Multiple Myeloma an incurable disease, but I have spent the last 25 years in remission using a blend of conventional oncology and evidence-based nutrition, supplementation, and lifestyle therapies from peer-reviewed studies that your oncologist probably hasn't told you about.
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Multiple myeloma imaging, that is to say using imaging studies such as MRI to identify MM activity, is central to managing our MM. Gadolinioum (Gd), according to the study linked below, encourages the growth of multiple myeloma.
Gd is the agent that enhances the contrast of the many MRI scans you will have during your life as a MM survivor. Or Gd is the contrast agent that you’ve been having before the many MRI scans that you have already have had if you are a long-term MM survivor.
To make matters worse, the second link below is an excerpt from a blog post written by Richard Semelka MD. The link is to Dr. Semelka’s website that focuses on Gadolinium toxicity.
In all fairness, if a healthy person with normal kidney function has an MRI with contrast (Gd) once or twice during his/her life then Gd may be worth the risks. However, if a newly diagnosed MMer with impaired kidney function is told to have an MRI, he/she may not want to risk the contrast agent aka Gd.
Unlike most of my blog posts, the solution to Gadolinium toxicity and its associatiation with MM is straightforward. You can refuse this agent before you undergo an MRI. Yes, your MRI will not offer as much contrast but I think your radiologist will be able to treat you just the same. Or to put it another way, the benefits of Gd for your MRI don’t appear to outweigh its risks.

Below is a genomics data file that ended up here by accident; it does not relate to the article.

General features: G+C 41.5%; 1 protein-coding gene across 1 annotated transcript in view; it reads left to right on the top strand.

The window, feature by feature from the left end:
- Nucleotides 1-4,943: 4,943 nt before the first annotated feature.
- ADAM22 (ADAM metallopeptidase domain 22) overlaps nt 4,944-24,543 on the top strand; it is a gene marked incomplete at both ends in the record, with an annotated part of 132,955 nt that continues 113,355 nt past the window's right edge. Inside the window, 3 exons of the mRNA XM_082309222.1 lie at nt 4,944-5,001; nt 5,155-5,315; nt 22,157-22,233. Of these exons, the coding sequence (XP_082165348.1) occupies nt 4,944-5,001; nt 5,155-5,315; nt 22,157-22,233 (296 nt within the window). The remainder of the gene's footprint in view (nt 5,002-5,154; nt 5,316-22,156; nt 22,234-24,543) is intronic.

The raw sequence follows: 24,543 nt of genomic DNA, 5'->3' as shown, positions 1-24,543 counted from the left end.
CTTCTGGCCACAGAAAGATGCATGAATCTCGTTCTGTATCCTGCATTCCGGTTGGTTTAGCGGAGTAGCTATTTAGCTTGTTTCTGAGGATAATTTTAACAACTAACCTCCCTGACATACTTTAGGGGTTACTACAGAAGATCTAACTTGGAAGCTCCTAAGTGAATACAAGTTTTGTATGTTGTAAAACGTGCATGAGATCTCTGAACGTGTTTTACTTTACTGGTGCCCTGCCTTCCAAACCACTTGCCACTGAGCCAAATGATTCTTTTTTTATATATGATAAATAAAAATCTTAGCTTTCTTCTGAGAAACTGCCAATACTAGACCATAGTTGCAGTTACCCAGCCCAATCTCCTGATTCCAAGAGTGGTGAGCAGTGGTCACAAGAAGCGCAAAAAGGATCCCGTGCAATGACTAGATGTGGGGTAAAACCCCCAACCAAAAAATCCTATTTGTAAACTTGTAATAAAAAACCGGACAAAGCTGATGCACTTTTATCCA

Have you been diagnosed with MM? To learn more about the pros and cons of MM blood, urine and imaging studies, scroll down the page, post a question or comment and I will reply to you ASAP.
“The kinds of gadolinium(III) ions occurring in water-soluble salts are toxic to mammals. However, chelated gadolinium(III) compounds are far less toxic because they carry gadolinium(III) through the kidneys and out of the body before the free ion can be released into the tissues. Because of its paramagnetic properties, solutions of chelated organic gadolinium complexes are used as intravenously administered gadolinium-based MRI contrast agents in medical magnetic resonance imaging…”
“Bone marrow infiltration by myeloma cells and osteolytic bone lesions are the major features of Multiple Myeloma. Magnetic Resonance Imaging (MRI) has been used in MM not only to image bone marrow (BM) and to identify lytic bone disease but to also evaluate therapeutic response and prognosis.
Gadolinium (Gd)-based contrast agents are frequently used to enhance MRI resolution. We evaluated effect of the most common Gd-containing agent, Omniscan, on myeloma cells. We observed that Omniscan induced both time and dose dependent MM cell growth in vitro (8-20 fold increase relative to control).
Importantly, the presence of BMSC enhanced the effect of Omniscan on growth of both MM cell lines and primary MM cells. However, Omniscan was not able to overcome cytotoxic effects of conventional and novel agents in MM. This growth promoting effects were not observed on normal BM stromal cells.
Evaluating the molecular mechanism of action of Omniscan on MM cells, we observed time dependent ERK1/2 phosphorylation as well as reversal of growth promoting effects of Omniscan by specific inhibition of ERK signaling; however, Omniscan had no effect on STAT3 and AKT signaling pathways.
Next, we investigated in vivo effect of Omniscan in a murine xenograft model of MM. Following detection of tumor, mice were treated with either iv Omniscan or PBS. Treatment with Omniscan significantly induced MM tumor growth compared to control mice (1042 ±243 mm3 vs 502 ±137 mm3 respectively; p=0.0001).
Finally in autopsies in 8 MM patients with repeated exposure to Omniscan, we quantified gadolinium in various tissues using Inductively-coupled mass spectrometry. We observed massive quantities of gadolinium accumulation in tissues of these MM patients regardless of their renal function.